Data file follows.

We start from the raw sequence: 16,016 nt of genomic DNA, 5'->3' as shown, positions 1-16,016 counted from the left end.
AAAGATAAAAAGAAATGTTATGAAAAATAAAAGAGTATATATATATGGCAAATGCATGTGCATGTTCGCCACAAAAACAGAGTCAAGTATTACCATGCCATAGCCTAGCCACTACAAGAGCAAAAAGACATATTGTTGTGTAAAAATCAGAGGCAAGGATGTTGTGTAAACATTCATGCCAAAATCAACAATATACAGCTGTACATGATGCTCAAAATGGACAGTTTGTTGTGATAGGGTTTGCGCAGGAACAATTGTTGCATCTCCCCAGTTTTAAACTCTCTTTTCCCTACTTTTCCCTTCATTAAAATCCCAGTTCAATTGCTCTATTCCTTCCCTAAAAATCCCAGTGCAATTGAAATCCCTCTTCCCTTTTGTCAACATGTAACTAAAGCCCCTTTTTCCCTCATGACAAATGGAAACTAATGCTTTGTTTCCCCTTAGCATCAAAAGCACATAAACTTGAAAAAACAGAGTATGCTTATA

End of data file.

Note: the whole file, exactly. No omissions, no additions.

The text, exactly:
We start from the raw sequence: 16,016 nt of genomic DNA, 5'->3' as shown, positions 1-16,016 counted from the left end.
AAAGATAAAAAGAAATGTTATGAAAAATAAAAGAGTATATATATATGGCAAATGCATGTGCATGTTCGCCACAAAAACAGAGTCAAGTATTACCATGCCATAGCCTAGCCACTACAAGAGCAAAAAGACATATTGTTGTGTAAAAATCAGAGGCAAGGATGTTGTGTAAACATTCATGCCAAAATCAACAATATACAGCTGTACATGATGCTCAAAATGGACAGTTTGTTGTGATAGGGTTTGCGCAGGAACAATTGTTGCATCTCCCCAGTTTTAAACTCTCTTTTCCCTACTTTTCCCTTCATTAAAATCCCAGTTCAATTGCTCTATTCCTTCCCTAAAAATCCCAGTGCAATTGAAATCCCTCTTCCCTTTTGTCAACATGTAACTAAAGCCCCTTTTTCCCTCATGACAAATGGAAACTAATGCTTTGTTTCCCCTTAGCATCAAAAGCACATAAACTTGAAAAAACAGAGTATGCTTATA